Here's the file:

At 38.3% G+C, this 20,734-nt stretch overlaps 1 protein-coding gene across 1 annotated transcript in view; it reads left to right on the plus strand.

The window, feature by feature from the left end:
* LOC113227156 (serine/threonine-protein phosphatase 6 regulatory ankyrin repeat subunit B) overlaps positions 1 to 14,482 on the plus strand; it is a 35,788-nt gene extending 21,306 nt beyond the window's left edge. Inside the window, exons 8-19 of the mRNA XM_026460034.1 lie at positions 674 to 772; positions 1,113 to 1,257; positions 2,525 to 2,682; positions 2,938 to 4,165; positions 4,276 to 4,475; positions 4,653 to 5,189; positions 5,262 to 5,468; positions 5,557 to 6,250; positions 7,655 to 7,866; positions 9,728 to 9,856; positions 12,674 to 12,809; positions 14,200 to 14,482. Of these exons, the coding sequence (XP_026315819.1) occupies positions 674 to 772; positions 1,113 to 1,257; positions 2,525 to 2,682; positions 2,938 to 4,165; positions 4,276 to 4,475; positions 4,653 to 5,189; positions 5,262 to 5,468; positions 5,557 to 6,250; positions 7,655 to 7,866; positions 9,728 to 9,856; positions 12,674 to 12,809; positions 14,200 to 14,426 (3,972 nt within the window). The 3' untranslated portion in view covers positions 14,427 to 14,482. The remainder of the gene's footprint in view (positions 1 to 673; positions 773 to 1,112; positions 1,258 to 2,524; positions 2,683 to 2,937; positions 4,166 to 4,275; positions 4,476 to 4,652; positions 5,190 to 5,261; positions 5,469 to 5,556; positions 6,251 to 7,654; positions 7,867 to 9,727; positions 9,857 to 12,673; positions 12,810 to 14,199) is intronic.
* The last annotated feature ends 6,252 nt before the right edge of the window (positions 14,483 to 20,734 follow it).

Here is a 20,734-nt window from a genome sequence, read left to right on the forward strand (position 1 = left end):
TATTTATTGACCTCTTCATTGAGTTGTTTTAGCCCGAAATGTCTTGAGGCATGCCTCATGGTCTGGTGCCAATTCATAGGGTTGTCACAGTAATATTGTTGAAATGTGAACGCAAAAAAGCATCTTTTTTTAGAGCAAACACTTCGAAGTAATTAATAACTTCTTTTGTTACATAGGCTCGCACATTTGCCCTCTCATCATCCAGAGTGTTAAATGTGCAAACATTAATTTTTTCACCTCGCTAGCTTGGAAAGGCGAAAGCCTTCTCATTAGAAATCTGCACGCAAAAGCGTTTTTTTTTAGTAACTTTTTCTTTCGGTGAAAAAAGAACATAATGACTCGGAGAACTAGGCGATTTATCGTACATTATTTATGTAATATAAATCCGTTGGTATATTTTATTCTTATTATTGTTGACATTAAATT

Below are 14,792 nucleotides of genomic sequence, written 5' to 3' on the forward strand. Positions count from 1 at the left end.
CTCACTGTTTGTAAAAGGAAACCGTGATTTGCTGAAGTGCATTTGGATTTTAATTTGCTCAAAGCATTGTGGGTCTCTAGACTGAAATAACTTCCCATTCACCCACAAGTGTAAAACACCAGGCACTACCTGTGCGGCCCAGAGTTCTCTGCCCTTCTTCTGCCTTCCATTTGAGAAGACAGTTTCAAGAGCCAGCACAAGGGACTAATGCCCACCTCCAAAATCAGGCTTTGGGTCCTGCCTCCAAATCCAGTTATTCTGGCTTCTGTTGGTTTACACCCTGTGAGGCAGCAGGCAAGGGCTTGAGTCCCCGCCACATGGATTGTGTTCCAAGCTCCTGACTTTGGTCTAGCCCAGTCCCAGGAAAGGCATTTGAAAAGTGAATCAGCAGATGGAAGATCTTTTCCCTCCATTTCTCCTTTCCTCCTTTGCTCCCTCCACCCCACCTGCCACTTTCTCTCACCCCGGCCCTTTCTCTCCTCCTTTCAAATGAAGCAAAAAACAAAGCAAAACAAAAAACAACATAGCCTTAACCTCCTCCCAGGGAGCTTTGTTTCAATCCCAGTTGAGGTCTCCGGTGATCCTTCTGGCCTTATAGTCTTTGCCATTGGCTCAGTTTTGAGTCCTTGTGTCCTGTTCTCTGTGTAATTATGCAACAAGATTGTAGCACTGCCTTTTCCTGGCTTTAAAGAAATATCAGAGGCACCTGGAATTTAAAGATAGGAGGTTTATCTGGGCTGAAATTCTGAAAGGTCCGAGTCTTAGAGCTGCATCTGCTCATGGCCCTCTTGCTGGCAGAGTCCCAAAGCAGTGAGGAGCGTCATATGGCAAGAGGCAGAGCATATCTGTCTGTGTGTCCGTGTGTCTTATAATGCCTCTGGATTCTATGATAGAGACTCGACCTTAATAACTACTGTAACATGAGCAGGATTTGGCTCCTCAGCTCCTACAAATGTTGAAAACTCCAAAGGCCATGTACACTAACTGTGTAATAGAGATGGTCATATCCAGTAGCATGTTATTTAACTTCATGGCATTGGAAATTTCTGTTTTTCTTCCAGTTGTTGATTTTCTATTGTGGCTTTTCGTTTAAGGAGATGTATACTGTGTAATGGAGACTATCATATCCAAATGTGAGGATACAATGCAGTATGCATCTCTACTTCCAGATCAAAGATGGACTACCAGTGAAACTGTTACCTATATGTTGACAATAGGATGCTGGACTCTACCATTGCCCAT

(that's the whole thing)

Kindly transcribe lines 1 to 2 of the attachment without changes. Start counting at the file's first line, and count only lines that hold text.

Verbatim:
At 38.3% G+C, this 20,734-nt stretch overlaps 1 protein-coding gene across 1 annotated transcript in view; it reads left to right on the plus strand.

The window, feature by feature from the left end: